Once again, I received another email from Facebook this week instructing me to “Let Maxwell House know you are thinking about him on his birthday today.”

And once again, I made sure to get up early enough to call my friend and wish him a happy birthday before Facebook sent me their crutch.

My friends are important to me, and so are their birthdays. Like people used to do with their friend’s phone numbers, I make an effort to remember my friend’s birthdays and wish them a happy birthday.

But Facebook has leveled the playing field. Now, instead of getting birthday wishes from people who took the time and effort to remember your birthday, Facebook helps all of your 500 closest friends wish you a happy birthday. Now you get notes from people who barely know you wishing you a happy birthday.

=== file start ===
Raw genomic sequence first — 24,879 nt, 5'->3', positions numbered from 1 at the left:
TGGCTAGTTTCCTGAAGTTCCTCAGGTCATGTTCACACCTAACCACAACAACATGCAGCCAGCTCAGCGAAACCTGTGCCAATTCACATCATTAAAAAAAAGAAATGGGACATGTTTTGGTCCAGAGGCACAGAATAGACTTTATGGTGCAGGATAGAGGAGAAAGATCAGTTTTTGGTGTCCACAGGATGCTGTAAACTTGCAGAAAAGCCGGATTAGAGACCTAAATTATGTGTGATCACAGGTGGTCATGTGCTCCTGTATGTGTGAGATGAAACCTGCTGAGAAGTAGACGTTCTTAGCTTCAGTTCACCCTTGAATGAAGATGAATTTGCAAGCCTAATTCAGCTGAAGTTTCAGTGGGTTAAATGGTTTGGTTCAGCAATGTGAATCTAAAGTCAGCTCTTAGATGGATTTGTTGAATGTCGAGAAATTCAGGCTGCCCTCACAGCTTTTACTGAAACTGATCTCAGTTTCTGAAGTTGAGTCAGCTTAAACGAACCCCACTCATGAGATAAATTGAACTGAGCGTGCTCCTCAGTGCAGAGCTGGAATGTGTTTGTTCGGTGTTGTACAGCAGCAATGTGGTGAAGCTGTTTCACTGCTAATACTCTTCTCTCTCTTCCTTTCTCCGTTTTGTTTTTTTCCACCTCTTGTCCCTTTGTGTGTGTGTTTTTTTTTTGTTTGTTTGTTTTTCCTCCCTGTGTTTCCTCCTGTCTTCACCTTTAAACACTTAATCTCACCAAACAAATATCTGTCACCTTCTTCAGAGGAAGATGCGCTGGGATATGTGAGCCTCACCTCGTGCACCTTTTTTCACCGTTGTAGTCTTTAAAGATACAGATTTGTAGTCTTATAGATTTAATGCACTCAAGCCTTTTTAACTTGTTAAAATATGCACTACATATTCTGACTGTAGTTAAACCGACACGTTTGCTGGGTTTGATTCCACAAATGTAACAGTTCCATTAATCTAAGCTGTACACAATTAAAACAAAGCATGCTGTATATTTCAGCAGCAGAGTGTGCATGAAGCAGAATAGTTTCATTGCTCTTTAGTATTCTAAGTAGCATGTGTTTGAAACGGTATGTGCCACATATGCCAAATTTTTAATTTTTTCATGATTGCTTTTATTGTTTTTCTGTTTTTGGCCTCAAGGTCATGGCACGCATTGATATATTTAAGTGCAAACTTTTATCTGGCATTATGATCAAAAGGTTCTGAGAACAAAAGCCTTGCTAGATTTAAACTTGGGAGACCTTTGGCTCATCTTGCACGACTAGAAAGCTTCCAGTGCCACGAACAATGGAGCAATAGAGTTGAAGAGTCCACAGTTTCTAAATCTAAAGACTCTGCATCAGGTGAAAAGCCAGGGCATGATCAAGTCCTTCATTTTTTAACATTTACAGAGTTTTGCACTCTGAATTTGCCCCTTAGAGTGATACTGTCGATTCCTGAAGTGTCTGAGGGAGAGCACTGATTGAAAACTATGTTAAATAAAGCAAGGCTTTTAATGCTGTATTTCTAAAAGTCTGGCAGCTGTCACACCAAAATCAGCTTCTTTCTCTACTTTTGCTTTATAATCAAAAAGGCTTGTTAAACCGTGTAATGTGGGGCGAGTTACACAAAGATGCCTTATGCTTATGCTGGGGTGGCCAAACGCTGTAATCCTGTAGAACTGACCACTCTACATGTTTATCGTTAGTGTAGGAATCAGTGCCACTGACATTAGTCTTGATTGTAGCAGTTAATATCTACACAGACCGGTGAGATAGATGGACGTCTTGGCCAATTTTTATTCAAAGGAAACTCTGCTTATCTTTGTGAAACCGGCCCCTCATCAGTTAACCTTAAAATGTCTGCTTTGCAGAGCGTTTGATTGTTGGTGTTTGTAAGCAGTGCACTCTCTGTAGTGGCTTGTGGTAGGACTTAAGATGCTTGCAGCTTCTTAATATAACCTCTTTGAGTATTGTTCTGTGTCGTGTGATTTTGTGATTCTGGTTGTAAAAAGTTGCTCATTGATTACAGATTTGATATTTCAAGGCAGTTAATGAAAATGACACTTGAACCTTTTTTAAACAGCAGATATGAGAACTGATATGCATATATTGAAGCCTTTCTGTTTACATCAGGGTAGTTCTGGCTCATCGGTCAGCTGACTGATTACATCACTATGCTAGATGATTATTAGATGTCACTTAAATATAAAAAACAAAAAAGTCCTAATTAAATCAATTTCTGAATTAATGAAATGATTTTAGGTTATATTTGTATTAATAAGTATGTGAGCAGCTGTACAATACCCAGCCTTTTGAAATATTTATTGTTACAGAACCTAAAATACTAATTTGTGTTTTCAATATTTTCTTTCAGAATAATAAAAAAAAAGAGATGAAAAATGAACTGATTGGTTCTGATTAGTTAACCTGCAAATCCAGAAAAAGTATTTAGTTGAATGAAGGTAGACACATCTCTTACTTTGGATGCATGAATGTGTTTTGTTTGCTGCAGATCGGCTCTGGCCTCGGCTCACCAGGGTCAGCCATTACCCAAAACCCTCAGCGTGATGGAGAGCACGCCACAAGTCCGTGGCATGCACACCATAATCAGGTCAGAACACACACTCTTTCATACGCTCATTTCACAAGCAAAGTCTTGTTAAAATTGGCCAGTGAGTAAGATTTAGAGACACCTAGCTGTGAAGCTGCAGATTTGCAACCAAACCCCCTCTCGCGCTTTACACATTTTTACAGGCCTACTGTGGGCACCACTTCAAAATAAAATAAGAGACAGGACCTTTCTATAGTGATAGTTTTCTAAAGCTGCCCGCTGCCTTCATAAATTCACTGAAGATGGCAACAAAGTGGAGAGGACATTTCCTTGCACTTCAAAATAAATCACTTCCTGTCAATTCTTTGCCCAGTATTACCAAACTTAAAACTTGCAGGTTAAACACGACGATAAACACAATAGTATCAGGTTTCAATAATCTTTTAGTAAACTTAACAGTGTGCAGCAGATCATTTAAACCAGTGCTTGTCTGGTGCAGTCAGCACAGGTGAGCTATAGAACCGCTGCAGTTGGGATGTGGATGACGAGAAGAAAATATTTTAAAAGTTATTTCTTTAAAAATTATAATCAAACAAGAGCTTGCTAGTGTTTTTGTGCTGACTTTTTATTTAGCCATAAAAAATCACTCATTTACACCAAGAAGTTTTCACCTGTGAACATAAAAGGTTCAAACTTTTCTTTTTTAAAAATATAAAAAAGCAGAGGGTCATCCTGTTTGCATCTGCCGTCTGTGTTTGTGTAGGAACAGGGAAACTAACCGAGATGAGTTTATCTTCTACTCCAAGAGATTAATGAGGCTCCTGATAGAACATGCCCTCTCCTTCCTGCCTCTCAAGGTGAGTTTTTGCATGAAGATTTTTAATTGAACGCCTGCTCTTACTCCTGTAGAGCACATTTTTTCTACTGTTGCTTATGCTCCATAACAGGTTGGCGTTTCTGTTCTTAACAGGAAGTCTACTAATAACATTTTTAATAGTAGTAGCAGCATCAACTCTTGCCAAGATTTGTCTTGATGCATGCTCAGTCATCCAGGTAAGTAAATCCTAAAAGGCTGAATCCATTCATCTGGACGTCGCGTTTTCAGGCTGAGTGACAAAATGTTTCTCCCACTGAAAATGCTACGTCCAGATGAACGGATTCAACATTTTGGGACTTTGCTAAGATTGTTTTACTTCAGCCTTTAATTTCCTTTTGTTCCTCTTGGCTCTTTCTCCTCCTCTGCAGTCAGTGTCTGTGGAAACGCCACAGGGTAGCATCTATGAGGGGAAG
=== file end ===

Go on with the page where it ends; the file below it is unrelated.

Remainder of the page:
I don’t have my birthdate in Facebook. I’m not interested in people wishing me a happy birthday because they’re following the commands of an automated social media system. I like to make note of those who remembered it, and appreciate those who took the time to think of me.

Social media is not bringing us closer together. It’s automating interactions that used to be a sign of those who cared about you. If I contact you, it won’t be at the command of an automated system. Let’s bring our interactions back to human.

That’s what The Bubbler is all about.